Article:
According to Judy Willis M.D., a neurologist and author of Learning to Love Math, anxiety can literally cut off the working memory needed to learn and solve problems. So how does Excel Math work to reduce anxiety? It's simple. The teacher teaches the lesson (provided in the Teacher Edition) to the students. Using optional Projectable Lesson slides displayed on a whiteboard or screen, the teacher can explain to the students how to solve the problems and then have a student show the rest of the class how it's done. During this time, the teacher slowly walks students through the practice problems one step at a time. Initial questions and any confusion can be addressed here.

After this brief period of teaching, the students begin the Guided Practice portion of the class. During Guided Practice, students work on math problems that reinforce the concepts just taught. The teacher is free to move around the classroom, helping those students who get stuck. Having the Projectable Lesson on the screen gives students a visual reminder of how to solve the problems. Plus, students are given a natural feedback loop with the Excel Math CheckAnswer system. This system allows students to check their own work and gives them a chance to actually get the answer correct!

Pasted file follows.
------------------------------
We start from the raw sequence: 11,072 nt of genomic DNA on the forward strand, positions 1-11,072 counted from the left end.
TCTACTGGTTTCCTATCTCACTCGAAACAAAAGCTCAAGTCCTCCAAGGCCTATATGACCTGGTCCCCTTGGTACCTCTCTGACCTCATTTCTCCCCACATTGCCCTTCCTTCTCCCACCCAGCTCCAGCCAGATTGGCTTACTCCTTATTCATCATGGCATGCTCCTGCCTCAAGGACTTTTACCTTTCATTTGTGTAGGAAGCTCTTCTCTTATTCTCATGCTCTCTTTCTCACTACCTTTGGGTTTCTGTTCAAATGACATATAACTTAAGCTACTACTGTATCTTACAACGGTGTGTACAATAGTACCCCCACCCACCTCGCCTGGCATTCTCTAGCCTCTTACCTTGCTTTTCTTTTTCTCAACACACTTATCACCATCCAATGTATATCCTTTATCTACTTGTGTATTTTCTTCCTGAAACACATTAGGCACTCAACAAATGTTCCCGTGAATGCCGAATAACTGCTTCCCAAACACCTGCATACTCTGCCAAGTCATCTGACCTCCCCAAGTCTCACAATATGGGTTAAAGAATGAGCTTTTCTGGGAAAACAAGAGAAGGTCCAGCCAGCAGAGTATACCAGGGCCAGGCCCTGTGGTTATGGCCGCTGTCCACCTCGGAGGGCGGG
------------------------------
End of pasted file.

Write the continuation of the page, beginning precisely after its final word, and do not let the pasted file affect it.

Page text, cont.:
The CheckAnswer is a special part of Excel Math lessons because it gives students a chance to make mistakes and fix them on their own. It is used throughout Excel Math for Grades 2-6. This CheckAnswer system enables students to check their own work and verify for themselves that they understand the concepts in the day's Guided Practice and Homework.

With Excel Math, students are encouraged to solve the problems, show their work, check their answers, and then go back and fix any errors they've made. At the same time, students are given an immediate feedback loop so they don't have wait until the next day to find out which problems they've missed. Read more in our previous post.